3D Modeling Standards: Real-World Scale

by Michele Bousquet

With regard to scale, a digital 3D model is a funny thing. If the file says the building is 3 meters tall, the model renders the same as if it were 300 meters tall (unless the scene uses scale-sensitive lighting, but most scenes don’t). Scale becomes important only when you merge the 3D model into a scene, a very common practice with TurboSquid customers. If a bunch of merged models are at different scales, the customer has to do extra work to make all the models work together, which involves guesswork (fast, but inaccurate) or time-consuming research to figure out exactly how big that thing is supposed to be.

The number of 3D models at TurboSquid that aren’t at real-world scale is surprising, especially when you consider how easy it is to model to scale in the first place, or to change the scale when you’re done modeling. Most 3D models can be re-scaled quickly and accurately with a few mouse clicks. Models with rigging or dynamics aren’t as easy to scale, but the vast majority of 3D models at TurboSquid consist of geometry only, which responds accurately to scaling.

If your models are already at real-world scale, be sure to mention this in the product description. Customers strongly prefer real-world scaled 3D models over the who-knows-what-scaling-was-used types of models. And if your models aren’t to real-world scale, you can improve your sales by making them so. Check out the videos below to find out how to check and change a 3D model’s scale in 3ds Max or Maya.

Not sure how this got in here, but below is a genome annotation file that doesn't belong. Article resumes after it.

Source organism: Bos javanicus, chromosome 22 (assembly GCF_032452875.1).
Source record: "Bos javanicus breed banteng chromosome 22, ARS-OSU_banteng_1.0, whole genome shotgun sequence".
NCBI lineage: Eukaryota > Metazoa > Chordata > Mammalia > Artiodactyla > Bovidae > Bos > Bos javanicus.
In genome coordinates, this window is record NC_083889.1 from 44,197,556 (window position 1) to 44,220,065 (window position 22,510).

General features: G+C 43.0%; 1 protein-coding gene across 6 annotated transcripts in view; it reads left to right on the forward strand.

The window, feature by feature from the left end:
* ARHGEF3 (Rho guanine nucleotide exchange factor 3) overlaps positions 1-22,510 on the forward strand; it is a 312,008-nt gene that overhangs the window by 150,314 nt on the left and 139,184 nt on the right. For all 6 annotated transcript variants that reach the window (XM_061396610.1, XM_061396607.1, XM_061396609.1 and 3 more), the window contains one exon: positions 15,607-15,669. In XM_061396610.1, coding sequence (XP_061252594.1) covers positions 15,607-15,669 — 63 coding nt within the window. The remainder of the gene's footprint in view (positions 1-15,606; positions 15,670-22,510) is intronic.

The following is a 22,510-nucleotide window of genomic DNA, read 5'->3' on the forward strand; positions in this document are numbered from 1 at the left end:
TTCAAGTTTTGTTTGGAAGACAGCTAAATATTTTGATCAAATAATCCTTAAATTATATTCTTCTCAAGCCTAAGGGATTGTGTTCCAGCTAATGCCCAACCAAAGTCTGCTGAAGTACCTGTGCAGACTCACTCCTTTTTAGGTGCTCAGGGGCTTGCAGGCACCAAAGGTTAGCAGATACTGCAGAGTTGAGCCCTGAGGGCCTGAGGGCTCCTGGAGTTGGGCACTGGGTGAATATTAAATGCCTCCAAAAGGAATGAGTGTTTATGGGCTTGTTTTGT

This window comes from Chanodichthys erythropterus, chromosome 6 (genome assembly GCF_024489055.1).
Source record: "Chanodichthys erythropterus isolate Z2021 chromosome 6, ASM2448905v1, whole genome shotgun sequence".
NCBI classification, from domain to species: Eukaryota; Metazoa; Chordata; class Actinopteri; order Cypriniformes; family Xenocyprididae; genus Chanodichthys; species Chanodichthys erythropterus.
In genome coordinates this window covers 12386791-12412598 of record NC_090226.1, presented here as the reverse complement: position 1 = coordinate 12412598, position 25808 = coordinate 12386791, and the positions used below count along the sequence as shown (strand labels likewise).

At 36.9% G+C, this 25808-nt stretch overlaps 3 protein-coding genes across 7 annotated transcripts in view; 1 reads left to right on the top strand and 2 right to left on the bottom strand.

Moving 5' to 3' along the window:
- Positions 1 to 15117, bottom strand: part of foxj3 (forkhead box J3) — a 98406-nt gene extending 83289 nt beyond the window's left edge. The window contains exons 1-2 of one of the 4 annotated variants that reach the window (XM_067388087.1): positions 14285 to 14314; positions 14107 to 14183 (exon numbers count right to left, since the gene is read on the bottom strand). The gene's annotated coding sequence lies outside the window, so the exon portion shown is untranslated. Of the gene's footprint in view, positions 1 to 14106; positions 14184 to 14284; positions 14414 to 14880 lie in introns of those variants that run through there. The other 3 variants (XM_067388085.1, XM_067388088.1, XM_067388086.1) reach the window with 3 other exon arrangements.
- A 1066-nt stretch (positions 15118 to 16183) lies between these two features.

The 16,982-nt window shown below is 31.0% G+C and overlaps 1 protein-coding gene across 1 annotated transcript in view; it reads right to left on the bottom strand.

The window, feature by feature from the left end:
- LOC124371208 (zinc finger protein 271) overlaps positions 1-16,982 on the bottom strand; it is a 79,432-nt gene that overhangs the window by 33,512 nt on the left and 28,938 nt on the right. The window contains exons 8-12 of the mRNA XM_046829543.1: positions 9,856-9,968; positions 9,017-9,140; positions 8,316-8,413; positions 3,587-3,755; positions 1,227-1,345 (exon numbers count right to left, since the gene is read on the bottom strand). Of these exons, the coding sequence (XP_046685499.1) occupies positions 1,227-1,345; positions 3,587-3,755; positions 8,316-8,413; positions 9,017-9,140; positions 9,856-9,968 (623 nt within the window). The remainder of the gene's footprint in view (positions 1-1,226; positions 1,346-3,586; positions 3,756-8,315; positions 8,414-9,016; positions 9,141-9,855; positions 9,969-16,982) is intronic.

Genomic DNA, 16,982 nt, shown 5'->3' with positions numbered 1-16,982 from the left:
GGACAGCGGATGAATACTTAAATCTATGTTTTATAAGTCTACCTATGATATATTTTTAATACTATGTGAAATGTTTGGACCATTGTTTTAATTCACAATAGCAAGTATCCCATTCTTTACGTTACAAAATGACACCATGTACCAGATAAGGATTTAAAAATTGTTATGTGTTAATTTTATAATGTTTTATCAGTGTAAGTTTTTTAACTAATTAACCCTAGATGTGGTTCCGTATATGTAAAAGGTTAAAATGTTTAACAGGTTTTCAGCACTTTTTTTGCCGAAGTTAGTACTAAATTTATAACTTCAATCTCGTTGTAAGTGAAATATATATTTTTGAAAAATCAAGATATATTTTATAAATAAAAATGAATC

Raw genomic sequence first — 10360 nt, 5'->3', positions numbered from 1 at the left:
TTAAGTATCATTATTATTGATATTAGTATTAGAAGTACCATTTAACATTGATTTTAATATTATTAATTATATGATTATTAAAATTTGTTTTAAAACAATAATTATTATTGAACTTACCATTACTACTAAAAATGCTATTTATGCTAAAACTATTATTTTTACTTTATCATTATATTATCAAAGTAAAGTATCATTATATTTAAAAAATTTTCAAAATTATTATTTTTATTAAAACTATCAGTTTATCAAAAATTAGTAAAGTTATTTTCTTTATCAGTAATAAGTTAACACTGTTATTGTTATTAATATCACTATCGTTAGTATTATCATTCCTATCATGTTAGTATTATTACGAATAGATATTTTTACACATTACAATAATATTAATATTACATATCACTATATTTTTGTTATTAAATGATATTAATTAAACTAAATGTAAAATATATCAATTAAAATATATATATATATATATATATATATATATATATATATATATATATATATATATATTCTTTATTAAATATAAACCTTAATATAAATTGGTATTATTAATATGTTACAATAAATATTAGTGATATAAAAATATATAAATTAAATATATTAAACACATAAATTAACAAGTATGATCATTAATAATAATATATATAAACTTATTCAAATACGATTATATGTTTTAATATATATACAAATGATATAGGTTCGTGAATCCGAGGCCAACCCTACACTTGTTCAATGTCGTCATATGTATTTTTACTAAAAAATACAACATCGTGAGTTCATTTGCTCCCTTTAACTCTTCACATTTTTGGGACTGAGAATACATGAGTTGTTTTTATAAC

Both programs have a default scale. Maya uses centimeters (1 unit = 1 cm) while 3ds Max uses “generic” units that default to inches or centimeters depending on your geographic region (1 unit = 1 in or 1 cm). 3ds Max users that want maximum compatibility for exported file formats are best off using centimeters or meters for scale. In 3ds Max, you can always model in your preferred scale and change it later; if you model in inches, for example, then when you’re done you can change the units to centimeters using the tool shown in the video, and all measurements will convert automatically. Both 3ds Max and Maya also have tools for messing with the way the program handles unit scales under the hood, but it’s a bad idea to change these settings unless you have a definite reason for doing so. If you stick to the tools shown in the videos, you’ll be safe.

Are your models at real-world scale? Do you feel this gives you a competitive advantage at TurboSquid?

10 Responses to “3D Modeling Standards: Real-World Scale”

  1. Kupfer says:

    Always use a centimeter in his scenes, some of my colleagues use millimeters, when importing models from different scenes to be increased to 10 times

  2. Anonymous says:

    Digital-tutors: Modeling Interiors in 3ds Max…

    I think your post is similar and trackback it. Thanks…

  3. Jamie says:

    I’ve often thought of creating an object out of text that says: “This text is X inches long” and placing it in the scene before publishing. Or perhaps a cube that’s 12in with the dimension carved into it.